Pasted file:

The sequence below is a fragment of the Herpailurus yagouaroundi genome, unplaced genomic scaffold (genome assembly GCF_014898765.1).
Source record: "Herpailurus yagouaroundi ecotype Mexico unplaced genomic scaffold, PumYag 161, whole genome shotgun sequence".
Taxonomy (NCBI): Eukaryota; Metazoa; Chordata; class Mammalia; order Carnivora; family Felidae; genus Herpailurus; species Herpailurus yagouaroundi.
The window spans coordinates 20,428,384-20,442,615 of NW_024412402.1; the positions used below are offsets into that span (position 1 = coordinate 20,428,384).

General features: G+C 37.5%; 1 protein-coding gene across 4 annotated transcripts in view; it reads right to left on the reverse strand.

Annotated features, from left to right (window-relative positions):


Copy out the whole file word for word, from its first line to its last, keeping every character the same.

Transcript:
The sequence below is a fragment of the Herpailurus yagouaroundi genome, unplaced genomic scaffold (genome assembly GCF_014898765.1).
Source record: "Herpailurus yagouaroundi ecotype Mexico unplaced genomic scaffold, PumYag 161, whole genome shotgun sequence".
Taxonomy (NCBI): Eukaryota; Metazoa; Chordata; class Mammalia; order Carnivora; family Felidae; genus Herpailurus; species Herpailurus yagouaroundi.
The window spans coordinates 20,428,384-20,442,615 of NW_024412402.1; the positions used below are offsets into that span (position 1 = coordinate 20,428,384).

General features: G+C 37.5%; 1 protein-coding gene across 4 annotated transcripts in view; it reads right to left on the reverse strand.

Annotated features, from left to right (window-relative positions):